Why MOOC has me deeply excited

learningpsaceMy last role at Lotus, ending in 2000 (so long ago!), was in distance learning. Having lost the leadership of the growing messaging and collaboration market as a result of a withering competitive battle against Microsoft that lasted most of the 90s, we were seeking ways to leverage the Notes/Domino application platform in areas where Microsoft had yet to establish a toehold. LearningSpace, one of the very early distributed learning platforms, was one such attempt.

The nuclear war with Microsoft left us with very little powder to give distance learning the resources we needed to make distance learning idea fly. (I’ll bet very few Lotus alumni even remember LearningSpace. A pity — and one of the reasons Lotus was ultimately defeated. If it wasn’t the core Notes product, Lotus didn’t know what to do with it.)

Focused on the corporate training market, LearningSpace’s big commercial success turned out to be a university in Monterrey, Mexico. After a visit there, I came away convinced that distance learning was going to change higher education — it was going to fundamentally alter universities, students, the learning process and the economics of higher education.

I moved on — and distance learning didn’t. Sure, there were corporate training platforms and half-hearted for-profit “virtual” universities. Nothing clicked in the education marketplace. I always thought that educators didn’t really appreciate the technology and applied it to learning in artificial, stilted ways. It was another brilliant idea that just didn’t seem to work in the real world.

But things did change. And in major ways. First, new educators comfortable with tech came on the scene. Tech become more available, more democratized. Students of all ages become more adept with computing. All good things.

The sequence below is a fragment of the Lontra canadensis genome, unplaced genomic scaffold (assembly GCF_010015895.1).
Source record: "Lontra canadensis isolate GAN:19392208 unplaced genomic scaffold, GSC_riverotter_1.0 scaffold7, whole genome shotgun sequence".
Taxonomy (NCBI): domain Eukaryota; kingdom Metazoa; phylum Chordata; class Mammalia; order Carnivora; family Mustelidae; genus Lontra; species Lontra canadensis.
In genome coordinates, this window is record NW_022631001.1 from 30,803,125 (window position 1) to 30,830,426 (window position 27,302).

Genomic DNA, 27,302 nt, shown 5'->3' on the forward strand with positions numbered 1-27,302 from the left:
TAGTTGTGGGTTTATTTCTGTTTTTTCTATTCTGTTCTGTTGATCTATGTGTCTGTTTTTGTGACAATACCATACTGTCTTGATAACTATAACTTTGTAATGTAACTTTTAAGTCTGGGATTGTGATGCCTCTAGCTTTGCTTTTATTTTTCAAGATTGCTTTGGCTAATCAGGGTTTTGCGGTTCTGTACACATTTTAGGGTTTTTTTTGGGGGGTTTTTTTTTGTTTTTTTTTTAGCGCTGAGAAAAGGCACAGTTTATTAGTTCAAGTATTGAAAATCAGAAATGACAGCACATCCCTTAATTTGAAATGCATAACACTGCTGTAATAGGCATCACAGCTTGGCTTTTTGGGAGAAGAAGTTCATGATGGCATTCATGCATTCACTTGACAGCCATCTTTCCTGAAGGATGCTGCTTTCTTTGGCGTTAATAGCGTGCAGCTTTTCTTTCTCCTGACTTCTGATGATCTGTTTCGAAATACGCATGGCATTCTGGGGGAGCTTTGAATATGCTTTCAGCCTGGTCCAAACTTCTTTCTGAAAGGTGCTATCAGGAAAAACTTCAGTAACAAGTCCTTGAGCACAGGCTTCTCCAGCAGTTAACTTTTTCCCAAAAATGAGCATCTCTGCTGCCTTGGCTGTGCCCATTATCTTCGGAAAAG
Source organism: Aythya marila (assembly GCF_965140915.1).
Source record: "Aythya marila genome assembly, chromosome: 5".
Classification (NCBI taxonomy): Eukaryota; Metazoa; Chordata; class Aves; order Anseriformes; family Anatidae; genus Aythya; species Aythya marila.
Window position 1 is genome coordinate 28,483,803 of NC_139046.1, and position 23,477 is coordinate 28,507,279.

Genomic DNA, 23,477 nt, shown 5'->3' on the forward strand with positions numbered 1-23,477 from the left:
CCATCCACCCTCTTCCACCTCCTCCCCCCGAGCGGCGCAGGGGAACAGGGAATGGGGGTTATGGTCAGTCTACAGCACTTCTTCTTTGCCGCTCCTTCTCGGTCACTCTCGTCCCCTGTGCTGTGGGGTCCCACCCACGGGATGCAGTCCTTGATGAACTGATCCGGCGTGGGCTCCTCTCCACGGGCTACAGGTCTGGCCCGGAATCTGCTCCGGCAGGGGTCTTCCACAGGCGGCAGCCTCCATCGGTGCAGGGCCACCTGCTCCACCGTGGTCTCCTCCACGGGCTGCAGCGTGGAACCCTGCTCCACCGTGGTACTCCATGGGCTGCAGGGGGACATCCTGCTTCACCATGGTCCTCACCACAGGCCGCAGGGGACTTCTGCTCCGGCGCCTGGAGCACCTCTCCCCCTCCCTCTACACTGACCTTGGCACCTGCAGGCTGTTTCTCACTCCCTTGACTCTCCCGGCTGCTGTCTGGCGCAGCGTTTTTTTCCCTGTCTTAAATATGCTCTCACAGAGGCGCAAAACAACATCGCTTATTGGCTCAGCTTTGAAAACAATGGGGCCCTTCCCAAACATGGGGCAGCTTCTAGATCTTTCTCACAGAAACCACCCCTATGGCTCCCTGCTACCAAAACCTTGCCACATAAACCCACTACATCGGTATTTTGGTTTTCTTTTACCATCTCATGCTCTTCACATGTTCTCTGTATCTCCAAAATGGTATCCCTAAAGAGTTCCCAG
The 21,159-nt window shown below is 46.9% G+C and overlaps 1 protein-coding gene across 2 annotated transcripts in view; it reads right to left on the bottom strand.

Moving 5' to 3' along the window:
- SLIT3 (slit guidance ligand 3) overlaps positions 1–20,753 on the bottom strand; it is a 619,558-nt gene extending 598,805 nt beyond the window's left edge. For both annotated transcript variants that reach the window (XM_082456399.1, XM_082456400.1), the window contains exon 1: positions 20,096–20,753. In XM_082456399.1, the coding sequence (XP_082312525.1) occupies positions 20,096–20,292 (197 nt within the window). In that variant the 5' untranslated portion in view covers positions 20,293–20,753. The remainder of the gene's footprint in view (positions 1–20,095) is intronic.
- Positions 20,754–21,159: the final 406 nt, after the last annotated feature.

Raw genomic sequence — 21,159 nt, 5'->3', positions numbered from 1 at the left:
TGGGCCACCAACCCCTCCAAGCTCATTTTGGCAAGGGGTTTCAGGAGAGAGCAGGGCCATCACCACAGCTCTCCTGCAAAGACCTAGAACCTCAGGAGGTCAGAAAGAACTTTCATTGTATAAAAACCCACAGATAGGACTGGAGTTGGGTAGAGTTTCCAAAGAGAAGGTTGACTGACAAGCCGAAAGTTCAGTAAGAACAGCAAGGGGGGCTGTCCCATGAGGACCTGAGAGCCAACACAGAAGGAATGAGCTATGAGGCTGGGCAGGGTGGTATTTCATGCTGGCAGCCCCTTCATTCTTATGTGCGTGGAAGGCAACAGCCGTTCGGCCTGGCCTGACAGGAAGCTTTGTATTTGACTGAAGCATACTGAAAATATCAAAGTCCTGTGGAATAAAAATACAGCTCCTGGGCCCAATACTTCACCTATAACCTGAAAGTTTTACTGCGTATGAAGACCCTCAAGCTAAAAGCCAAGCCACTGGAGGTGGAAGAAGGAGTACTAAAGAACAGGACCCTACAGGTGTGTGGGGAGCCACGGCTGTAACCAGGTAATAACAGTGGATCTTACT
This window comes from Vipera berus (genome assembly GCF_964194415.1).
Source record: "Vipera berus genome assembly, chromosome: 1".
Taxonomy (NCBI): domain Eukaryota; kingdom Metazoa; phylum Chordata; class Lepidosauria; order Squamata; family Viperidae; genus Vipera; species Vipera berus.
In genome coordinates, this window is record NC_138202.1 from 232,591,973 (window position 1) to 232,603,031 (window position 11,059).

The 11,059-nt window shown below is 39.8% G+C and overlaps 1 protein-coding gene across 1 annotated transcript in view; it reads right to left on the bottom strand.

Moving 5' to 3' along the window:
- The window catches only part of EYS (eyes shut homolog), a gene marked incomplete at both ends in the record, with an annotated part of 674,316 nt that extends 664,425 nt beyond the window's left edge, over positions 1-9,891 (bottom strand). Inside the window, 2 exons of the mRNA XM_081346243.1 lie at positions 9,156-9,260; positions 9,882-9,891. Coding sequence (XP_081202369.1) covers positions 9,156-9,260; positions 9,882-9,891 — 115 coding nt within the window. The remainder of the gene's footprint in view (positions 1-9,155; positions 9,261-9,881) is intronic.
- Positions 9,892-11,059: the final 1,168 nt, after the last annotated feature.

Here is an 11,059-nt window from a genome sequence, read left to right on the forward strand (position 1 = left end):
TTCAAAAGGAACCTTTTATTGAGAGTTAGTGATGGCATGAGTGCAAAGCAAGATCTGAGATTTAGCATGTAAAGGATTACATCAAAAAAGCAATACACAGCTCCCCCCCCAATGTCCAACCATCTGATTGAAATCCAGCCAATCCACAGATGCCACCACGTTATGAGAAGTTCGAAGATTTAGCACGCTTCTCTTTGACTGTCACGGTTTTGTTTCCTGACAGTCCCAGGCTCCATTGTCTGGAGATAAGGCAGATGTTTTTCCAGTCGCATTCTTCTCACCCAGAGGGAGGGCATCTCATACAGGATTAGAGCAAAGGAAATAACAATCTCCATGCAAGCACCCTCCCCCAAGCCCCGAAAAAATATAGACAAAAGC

But for my money, two tsunami altered the landscape. Social networking for one. The collaborative technology of the 90s — focused on linking companies internally and to each other — morphed into tech designed to link individuals together outside of their work. Lots of commentary has been written about consumerization of tech and I believe that far more than low prices for hardware and Internet access, the primary driver has been social networking.

Two, higher education is (finally!) running up against the limits of inflexible demand. While many Asian parents still dream of sending their kids to an Ivy — and would gladly hock the family for decades to do so — families in the US are increasingly asking whether loading up kids with debt or raiding the retirement account is worth it.

Any parent with college-age kids knows the drill. First, the schools play hard-to-get to impressionable 17-year-olds: “We’re really selective.” Then, after acceptance, the schools turn into fierce marketers doing everything they know how to to get kids to “Choose us! CHOOSE US!” Why? It’s simple: “yield,” as it’s euphemistically called in the higher ed biz, is the revenue lifeblood of the cushy $300,000 sinecure in an ivy-encrusted university teaching or administrative post.

Put those two forces together and what do you get? edX.

edX is a collaboration of name-brand schools offering all the trappings (certificates! honor codes! assignments! exams!) of a real class experience, using social technology to the maximum to deliver coursework. For free. This new distance learning has been labelled MOOC – massively open online courses. And I think it’s the real thing. I’m signed up for an edX course starting in March — and I can’t wait.

It’s an experiment by these institutions — one that may well be about the mission of these high-zoot institutions to serve as many inquiring minds as they possibly can. From that perspective, if they didn’t try MOOC, given where we now are technologically, it would a shameful failure of that obligation.

Personally, I think edX is more Gmail than mission. Gmail, more than any other messaging tool, was successful in combining consumer messaging with a new business model.  These institutions know that in a massively social world, where the expectation is that content is free, where students and parents today are questioning the value of spending a quarter of a million dollars on an undergraduate degree that they must find an alternative business model.

MOOC may well mean “model (for) ongoing operating cash.”

Sounds a little negative, I know. But I don’t mean it that way. If market forces are propelling these institutions to do what they should — really commit to educational technology on a massive scale, at low cost — well, isn’t that the guding hand working its market magic? MOOC may be about institutional self-preservation, but that doesn’t take away its potential to provide millions with the intellectual challenge of a top-flight education.

And that’s one very good thing for the whole planet.





4 responses to “Why MOOC has me deeply excited”

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